Also found in: Dictionary, Thesaurus, Wikipedia.


(săj`o͝osēz, săd`yo͝o–), sect of Jews formed around the time of the Hasmonean revolt (c.200 B.C.). Little is known concerning their beliefs, but according to Josephus Flavius, they upheld only the authority of the written law, and not the oral tradition held by the Pharisees. They are believed to have had a small following, drawn primarily from the upper classes. Eventually, they reached an accommodation with the Pharisees, which allowed them to serve as priests in exchange for acceptance of Pharasitical rulings regarding the law. Their sect was centered on the cult of the Temple, and they ceased to exist after its destruction in A.D. 70.


See bibliography under PhariseesPharisees
, one of the two great Jewish religious and political parties of the second commonwealth. Their opponents were the Sadducees, and it appears that the Sadducees gave them their name, perushim, Hebrew for "separatists" or "deviants.
..... Click the link for more information.

The Columbia Electronic Encyclopedia™ Copyright © 2013, Columbia University Press. Licensed from Columbia University Press. All rights reserved.
The following article is from The Great Soviet Encyclopedia (1979). It might be outdated or ideologically biased.



(in Greek, Saddukaioi; in Hebrew, tsedoqim, from Tzadoq [Zadok], a high priest in the tenth century B.C.), a religious and political current in Judea from the second century B.C. through the first century A.D.; it drew its support from the higher officialdom, rich merchants, and the priestly, landhold-ing, and military aristocracy.

The Sadducees captured the commanding positions in the temple hierarchy and in political life and became the political basis of the Hasmonean dynasty. They sharply diverged from the Pharisees on questions of dogma, rejecting the Oral Law elaborated by the Pharisees and not permitting any deviation from the letter of the Mosaic Written Law. Contrary to the Pharisees’ teaching about a transcendental god, the Sadducees had anthropomorphic conceptions of him and rejected the doctrines of predestination, physical resurrection, and the immortality of the soul. They taught that god did not interfere in human affairs and that man had a free will and could freely choose between good and evil. After the attacks launched by Herod I, the war against Rome of 66–73, and the destruction of the Temple in A.D. 70, the Sadducees disappeared from the historical scene.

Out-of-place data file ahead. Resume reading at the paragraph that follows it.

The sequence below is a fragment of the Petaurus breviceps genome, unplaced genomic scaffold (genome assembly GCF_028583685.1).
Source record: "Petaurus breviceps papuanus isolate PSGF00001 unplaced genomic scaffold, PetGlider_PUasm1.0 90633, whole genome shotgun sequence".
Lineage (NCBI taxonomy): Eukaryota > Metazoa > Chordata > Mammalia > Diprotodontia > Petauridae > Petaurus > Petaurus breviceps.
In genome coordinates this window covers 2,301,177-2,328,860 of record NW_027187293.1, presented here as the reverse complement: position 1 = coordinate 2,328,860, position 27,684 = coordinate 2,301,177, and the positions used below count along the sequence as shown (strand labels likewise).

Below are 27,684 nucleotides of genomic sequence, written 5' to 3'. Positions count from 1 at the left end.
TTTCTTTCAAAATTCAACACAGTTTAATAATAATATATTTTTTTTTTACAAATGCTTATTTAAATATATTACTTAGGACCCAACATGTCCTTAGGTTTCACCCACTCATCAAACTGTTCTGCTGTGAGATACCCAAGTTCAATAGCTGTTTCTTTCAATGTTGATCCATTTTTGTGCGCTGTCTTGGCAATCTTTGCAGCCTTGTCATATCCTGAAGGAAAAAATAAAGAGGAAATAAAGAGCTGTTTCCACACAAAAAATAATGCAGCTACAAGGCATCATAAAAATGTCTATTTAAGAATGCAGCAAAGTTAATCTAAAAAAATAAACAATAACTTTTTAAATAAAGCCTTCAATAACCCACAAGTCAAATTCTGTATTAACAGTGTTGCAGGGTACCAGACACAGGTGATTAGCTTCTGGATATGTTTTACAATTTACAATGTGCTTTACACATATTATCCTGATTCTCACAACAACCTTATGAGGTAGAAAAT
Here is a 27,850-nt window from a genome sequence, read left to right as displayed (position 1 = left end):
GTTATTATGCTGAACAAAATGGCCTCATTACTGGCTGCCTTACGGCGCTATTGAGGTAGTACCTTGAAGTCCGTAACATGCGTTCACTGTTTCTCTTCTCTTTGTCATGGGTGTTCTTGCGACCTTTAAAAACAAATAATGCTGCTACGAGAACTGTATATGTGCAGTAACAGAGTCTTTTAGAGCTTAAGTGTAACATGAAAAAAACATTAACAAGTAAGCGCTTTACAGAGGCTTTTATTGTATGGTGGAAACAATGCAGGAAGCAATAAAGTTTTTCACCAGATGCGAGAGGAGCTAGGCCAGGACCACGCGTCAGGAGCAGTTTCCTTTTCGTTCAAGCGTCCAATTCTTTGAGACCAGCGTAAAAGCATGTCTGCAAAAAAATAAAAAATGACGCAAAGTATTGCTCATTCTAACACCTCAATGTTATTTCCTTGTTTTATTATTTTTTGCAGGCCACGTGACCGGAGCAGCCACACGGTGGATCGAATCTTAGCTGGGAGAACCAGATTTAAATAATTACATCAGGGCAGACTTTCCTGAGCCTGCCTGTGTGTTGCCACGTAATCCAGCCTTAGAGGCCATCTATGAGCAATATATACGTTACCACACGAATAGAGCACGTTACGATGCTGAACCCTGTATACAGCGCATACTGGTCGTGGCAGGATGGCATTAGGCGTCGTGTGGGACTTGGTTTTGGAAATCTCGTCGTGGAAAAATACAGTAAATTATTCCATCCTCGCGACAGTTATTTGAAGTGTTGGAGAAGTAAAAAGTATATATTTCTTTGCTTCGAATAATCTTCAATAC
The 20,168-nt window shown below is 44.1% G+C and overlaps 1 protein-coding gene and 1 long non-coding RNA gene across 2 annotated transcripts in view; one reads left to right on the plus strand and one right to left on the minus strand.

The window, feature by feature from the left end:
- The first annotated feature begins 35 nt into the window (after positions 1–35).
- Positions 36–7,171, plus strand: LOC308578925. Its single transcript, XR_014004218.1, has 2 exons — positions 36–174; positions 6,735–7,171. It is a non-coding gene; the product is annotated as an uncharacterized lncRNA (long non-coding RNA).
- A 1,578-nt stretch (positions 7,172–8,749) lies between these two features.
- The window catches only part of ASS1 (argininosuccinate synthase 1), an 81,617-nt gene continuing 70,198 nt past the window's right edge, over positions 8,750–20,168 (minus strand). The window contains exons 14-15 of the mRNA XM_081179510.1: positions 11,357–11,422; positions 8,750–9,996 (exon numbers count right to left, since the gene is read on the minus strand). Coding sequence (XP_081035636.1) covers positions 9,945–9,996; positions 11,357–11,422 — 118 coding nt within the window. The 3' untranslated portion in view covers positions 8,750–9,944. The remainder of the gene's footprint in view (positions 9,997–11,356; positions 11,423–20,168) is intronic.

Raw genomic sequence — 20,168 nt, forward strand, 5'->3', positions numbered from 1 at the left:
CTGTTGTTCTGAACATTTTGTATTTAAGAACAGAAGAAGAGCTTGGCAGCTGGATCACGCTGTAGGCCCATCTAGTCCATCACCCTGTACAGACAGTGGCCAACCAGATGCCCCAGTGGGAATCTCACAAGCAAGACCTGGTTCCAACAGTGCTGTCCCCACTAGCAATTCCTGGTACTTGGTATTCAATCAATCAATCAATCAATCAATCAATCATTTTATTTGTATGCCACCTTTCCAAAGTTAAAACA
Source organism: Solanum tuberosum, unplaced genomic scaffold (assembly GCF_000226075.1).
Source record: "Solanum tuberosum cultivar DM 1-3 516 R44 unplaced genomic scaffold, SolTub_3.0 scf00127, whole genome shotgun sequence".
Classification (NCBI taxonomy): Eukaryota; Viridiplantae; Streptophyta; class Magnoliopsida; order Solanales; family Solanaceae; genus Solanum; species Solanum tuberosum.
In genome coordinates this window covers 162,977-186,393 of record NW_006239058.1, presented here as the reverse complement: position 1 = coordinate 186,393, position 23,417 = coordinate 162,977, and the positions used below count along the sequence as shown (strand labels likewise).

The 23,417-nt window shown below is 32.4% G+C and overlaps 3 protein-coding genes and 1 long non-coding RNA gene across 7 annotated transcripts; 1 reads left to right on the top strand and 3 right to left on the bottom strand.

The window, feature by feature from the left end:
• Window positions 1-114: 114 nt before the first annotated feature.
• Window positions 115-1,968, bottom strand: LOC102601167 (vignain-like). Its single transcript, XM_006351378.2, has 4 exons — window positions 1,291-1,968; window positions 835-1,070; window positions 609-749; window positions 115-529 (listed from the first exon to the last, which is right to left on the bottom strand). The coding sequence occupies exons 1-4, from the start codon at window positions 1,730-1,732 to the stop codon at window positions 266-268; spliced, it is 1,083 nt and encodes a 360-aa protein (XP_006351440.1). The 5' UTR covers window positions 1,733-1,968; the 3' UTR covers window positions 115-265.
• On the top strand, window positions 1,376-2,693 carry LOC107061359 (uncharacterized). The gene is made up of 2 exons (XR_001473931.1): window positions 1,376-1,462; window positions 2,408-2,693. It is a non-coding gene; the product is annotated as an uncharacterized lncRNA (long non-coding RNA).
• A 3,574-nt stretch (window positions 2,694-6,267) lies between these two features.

The Great Soviet Encyclopedia, 3rd Edition (1970-1979). © 2010 The Gale Group, Inc. All rights reserved.
References in periodicals archive ?
Karaites consider their thought to be a continuation of Sadducee doctrine, and the Quranites trace their origins tothe period of the second caliph in the first century of the Hijra.
Moreover, Acts shows that the Pharisees were defending one of their own-Paul-, from the attacks of the Sadducees. Josephus in Ant XX also relates the Pharisees' complaint about the death of James the brother of Jesus, mentioning that the "men of Jerusalem"--"that is the Pharisaic Sages" --considered him to be a "just man."
The Sadducees and the Pharisees in Jerusalem, the Essenes in the desert, and who knows what else ...
What if a spirit or an angel has spoken to him?" When the dissension [most likely between Sadducees and Pharisees] became violent, the tribune, fearing that they would tear Paul to pieces, ordered the soldiers to go down, take him by force, and bring him into the barracks.
Against such teachings stand the Sadducees, who declare themselves to be "the subtle freethinkers of Palestine[.] / ...
The Second Soldier's speech that "[t]he Pharisees, for instance, say that there are angels, and the Sadducees declare that angels do not exist" (583) offers a simplified caricature of the Jews, which is repeated later in their dialogue:
He alleged that both the Sadducees and Pharisees were misguided and the Samaritans got off track, too.
His topics include the yeast of the Sadducees, corruption of morals and art, Roman Catholicism and the Council of Trent, and the blood of Christ.
Did He forget the Scribes and Pharisees, High Priests and Sadducees who prided themselves on their knowledge of the Scriptures, and who engineered the sentence of death?
Between History and Town-planning: Danitis, Maccabees, Sadducees, Medicis, Suricis, Christians and Marranos in Terra di Lavoro during the Middle Ages, Theoretical and Empirical Researches in Urban Management, 2 (11), May 2009.
Babylonian cup final between the Pharisees and Sadducees.
Jesus' debate with the Sadducees in Luke is a life-or-death matter.